CSS variables (aka CSS custom properties) are particularly useful when it comes to theming a web application. When using SCSS, it can be difficult to see how SCSS and CSS variables can be used in conjunction with one another. This usually results in a disconnect between the two: SCSS variables for shared properties, with separate CSS variables for theme properties - both working alongside one another, but without any cooperation


CSS Variables in SCSS

Using CSS variables independently of SCSS specific syntax has a few disadvantages:

  • misspelled CSS variables are only caught by linters, or with manual testing
  • no autocompletion or IntelliSense
  • renaming variables requires a search-and-replace across the project

Variable declarations

Lets put together a basic CSS theme, with light and dark classes. The first step is to declare our CSS variables, but we will do so by assigning them to corresponding SCSS variables:


$--theme-primary: --theme-primary;
$--theme-secondary: --theme-secondary;
$--theme-surface: --theme-surface;
$--theme-background: --theme-background;
$--theme-on-primary: --theme-on-primary;
$--theme-on-secondary: --theme-on-secondary;
$--theme-on-surface: --theme-on-surface;

This is the key step in the process. We get all the advantages of SCSS variables during development, and the flexibility of CSS variables at runtime

Creating the Themes

In the previous step we assigned our CSS variable names to corresponding SCSS variables. This comes in handy for creating the themes. A basic approach to creating the themes would be to use the SCSS variables directly, and assign a value to each (we won't do this btw):


@import 'variables';
@import 'mixins';

// Don't do this
:root.light {
    #{$--theme-primary}: #d75893,
    #{$--theme-secondary}: #9b4dca,
    #{$--theme-surface}: #fff,
    #{$--theme-background}: #fafafa,
    #{$--theme-on-primary}: #fff,
    #{$--theme-on-secondary}: #fff,
    #{$--theme-on-surface}: #000,

Theme variable maps

There is a cleaner approach, that allows us to keep the theme variables in the _variables.scss file, and remove the need to use the #{} syntax. We will add the theme variables to maps, and include these maps in CSS classes when we need them


// Default theme
$theme-map-light: (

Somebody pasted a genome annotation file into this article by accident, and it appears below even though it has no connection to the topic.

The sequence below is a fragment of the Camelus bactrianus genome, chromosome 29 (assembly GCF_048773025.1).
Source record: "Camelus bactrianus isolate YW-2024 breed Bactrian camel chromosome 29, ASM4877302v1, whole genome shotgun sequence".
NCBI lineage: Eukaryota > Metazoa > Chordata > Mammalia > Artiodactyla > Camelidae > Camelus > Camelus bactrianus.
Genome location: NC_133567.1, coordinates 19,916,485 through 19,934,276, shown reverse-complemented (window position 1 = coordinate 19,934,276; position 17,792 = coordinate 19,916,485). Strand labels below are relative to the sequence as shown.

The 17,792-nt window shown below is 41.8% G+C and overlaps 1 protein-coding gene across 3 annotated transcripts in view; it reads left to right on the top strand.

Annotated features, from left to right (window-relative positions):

$--theme-primary: #d75893,
    $--theme-secondary: #9b4dca,
    $--theme-surface: #fff,
    $--theme-background: #fafafa,
    $--theme-on-primary: #fff,
    $--theme-on-secondary: #fff,
    $--theme-on-surface: #000,

// Override the default light theme
$theme-map-dark: (
    $--theme-primary: #f34c84,
    $--theme-secondary: #c297dc,
    $--theme-surface: #2f2b2b,
    $--theme-background: #1b1919,
    $--theme-on-primary: #443e42,
    $--theme-on-secondary: #000,
    $--theme-on-surface: #f5f1f1,

Using a simple mixin, we can add these maps to theme classes in a clear and concise manner:


@mixin spread-map($map: ()) {
    @each $key, $value in $map {
        #{$key}: $value;


@import 'variables';
@import 'mixins';

:root.light {
    @include spread-map($theme-map-light);
:root.dark {
    @include spread-map($theme-map-dark);

That's our themes done👍 Neat and tidy!

The CSS after compilation will look this this:

themes.css output

:root.light {
  --theme-primary: #d75893;
  --theme-secondary: #9b4dca;
  --theme-surface: #fff;
  --theme-background: #fafafa;
  --theme-on-primary: #fff;
  --theme-on-secondary: #fff;
  --theme-on-surface: #000;
:root.dark {
  --theme-primary: #f34c84;
  --theme-secondary: #c297dc;
  --theme-surface: #2f2b2b;
  --theme-background: #1b1919;
  --theme-on-primary: #443e42;
  --theme-on-secondary: #000;
  --theme-on-surface: #f5f1f1;

Using the CSS variables

To apply a custom CSS variable, we can use the standard CSS var() syntax:

fa-icon {
    color: var($--theme-on-primary);

This would work, but seeing as we have a map of theme variables, we can add in some error checking with a function:


@function theme-var($key, $fallback: null, $map: $theme-map-light) {
    @if not map-has-key($map, $key) {
        @error "key: '#{$key}', is not a key in map: #{$map}";
    @if ($fallback) {
        @return var($key, $fallback);
    } @else {
        @return var($key);

If you try to use a variable that is not part of the default theme ($theme-map-light in this example) it will throw an error

To use the function, simply pass in the SCSS variable, along with a fallback value if you require one:


fa-icon {
    color: theme-var($--theme-on-primary);

.theme-switcher {
    position: absolute;
    background-color: theme-var($--theme-secondary);
    color: theme-var($--theme-on-secondary);

This compiles to the following CSS:


fa-icon {
    color: var(--theme-on-primary);

.theme-switcher {
    position: absolute;
    background-color: var(--theme-secondary);
    color: var(--theme-on-secondary);

IntelliSense in VSCode

Using the SCSS IntelliSense extension in VSCode, we get auto-completion for the variables, making the developer experience that much better! This is something we would miss out on with pure CSS


Angular Implementation

Firstly lets look at the folder structure


Style files setup

You'll notice that the styles.scss file has been moved into a styles folder. This is optional, but it makes sense to have all the styles files in the same folder. You'll need to add stylePreprocessorOptions in angular.json to both the build and test options

The styles property in options needs to be updated too, to reflect the new location of the styles.scss file


"architect": {
    "build": {
        "builder": "@angular-devkit/build-angular:browser",
        "options": {
            "outputPath": "dist/demo",
            "index": "src/index.html",
            "main": "src/main.ts",
            "polyfills": "src/polyfills.ts",
            "tsConfig": "",
            "aot": false,
            "assets": ["src/favicon.ico", "src/assets"],